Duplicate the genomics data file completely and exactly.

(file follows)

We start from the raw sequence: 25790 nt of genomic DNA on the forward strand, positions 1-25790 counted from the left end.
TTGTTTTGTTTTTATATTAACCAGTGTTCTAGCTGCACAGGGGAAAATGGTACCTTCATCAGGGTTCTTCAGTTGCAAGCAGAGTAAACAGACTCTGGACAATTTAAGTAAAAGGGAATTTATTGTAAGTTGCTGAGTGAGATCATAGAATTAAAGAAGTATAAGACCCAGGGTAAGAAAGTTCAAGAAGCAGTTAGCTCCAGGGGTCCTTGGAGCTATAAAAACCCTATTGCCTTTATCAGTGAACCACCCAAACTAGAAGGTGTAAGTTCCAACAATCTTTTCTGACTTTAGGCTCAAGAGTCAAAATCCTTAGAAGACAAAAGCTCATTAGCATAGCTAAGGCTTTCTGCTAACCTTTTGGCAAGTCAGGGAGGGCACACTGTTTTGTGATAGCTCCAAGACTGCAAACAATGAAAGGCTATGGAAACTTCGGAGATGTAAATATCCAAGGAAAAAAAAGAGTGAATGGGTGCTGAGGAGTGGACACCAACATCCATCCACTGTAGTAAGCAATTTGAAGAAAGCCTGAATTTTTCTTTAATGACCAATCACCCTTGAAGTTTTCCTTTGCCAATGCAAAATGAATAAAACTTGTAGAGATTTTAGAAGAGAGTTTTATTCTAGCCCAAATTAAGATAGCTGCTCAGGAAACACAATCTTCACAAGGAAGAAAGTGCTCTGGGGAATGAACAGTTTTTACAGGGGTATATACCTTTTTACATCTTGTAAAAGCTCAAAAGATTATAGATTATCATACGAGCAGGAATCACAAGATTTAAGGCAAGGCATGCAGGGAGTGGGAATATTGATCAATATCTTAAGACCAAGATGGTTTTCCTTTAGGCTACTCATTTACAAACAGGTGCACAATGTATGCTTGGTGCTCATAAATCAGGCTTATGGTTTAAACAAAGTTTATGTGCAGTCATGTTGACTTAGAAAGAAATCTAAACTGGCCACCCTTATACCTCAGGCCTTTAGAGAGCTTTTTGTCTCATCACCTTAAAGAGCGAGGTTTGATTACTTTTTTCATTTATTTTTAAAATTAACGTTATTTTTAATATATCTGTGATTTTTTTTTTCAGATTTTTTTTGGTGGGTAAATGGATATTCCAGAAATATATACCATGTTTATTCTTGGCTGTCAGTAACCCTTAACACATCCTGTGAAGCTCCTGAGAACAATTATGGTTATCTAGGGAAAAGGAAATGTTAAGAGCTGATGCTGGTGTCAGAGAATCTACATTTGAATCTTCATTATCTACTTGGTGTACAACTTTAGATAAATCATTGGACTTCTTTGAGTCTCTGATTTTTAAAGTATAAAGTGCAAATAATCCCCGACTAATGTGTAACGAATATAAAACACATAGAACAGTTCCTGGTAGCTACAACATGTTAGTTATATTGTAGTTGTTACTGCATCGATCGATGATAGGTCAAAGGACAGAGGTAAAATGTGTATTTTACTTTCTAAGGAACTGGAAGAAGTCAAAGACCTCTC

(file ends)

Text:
We start from the raw sequence: 25790 nt of genomic DNA on the forward strand, positions 1-25790 counted from the left end.
TTGTTTTGTTTTTATATTAACCAGTGTTCTAGCTGCACAGGGGAAAATGGTACCTTCATCAGGGTTCTTCAGTTGCAAGCAGAGTAAACAGACTCTGGACAATTTAAGTAAAAGGGAATTTATTGTAAGTTGCTGAGTGAGATCATAGAATTAAAGAAGTATAAGACCCAGGGTAAGAAAGTTCAAGAAGCAGTTAGCTCCAGGGGTCCTTGGAGCTATAAAAACCCTATTGCCTTTATCAGTGAACCACCCAAACTAGAAGGTGTAAGTTCCAACAATCTTTTCTGACTTTAGGCTCAAGAGTCAAAATCCTTAGAAGACAAAAGCTCATTAGCATAGCTAAGGCTTTCTGCTAACCTTTTGGCAAGTCAGGGAGGGCACACTGTTTTGTGATAGCTCCAAGACTGCAAACAATGAAAGGCTATGGAAACTTCGGAGATGTAAATATCCAAGGAAAAAAAAGAGTGAATGGGTGCTGAGGAGTGGACACCAACATCCATCCACTGTAGTAAGCAATTTGAAGAAAGCCTGAATTTTTCTTTAATGACCAATCACCCTTGAAGTTTTCCTTTGCCAATGCAAAATGAATAAAACTTGTAGAGATTTTAGAAGAGAGTTTTATTCTAGCCCAAATTAAGATAGCTGCTCAGGAAACACAATCTTCACAAGGAAGAAAGTGCTCTGGGGAATGAACAGTTTTTACAGGGGTATATACCTTTTTACATCTTGTAAAAGCTCAAAAGATTATAGATTATCATACGAGCAGGAATCACAAGATTTAAGGCAAGGCATGCAGGGAGTGGGAATATTGATCAATATCTTAAGACCAAGATGGTTTTCCTTTAGGCTACTCATTTACAAACAGGTGCACAATGTATGCTTGGTGCTCATAAATCAGGCTTATGGTTTAAACAAAGTTTATGTGCAGTCATGTTGACTTAGAAAGAAATCTAAACTGGCCACCCTTATACCTCAGGCCTTTAGAGAGCTTTTTGTCTCATCACCTTAAAGAGCGAGGTTTGATTACTTTTTTCATTTATTTTTAAAATTAACGTTATTTTTAATATATCTGTGATTTTTTTTTTCAGATTTTTTTTGGTGGGTAAATGGATATTCCAGAAATATATACCATGTTTATTCTTGGCTGTCAGTAACCCTTAACACATCCTGTGAAGCTCCTGAGAACAATTATGGTTATCTAGGGAAAAGGAAATGTTAAGAGCTGATGCTGGTGTCAGAGAATCTACATTTGAATCTTCATTATCTACTTGGTGTACAACTTTAGATAAATCATTGGACTTCTTTGAGTCTCTGATTTTTAAAGTATAAAGTGCAAATAATCCCCGACTAATGTGTAACGAATATAAAACACATAGAACAGTTCCTGGTAGCTACAACATGTTAGTTATATTGTAGTTGTTACTGCATCGATCGATGATAGGTCAAAGGACAGAGGTAAAATGTGTATTTTACTTTCTAAGGAACTGGAAGAAGTCAAAGACCTCTC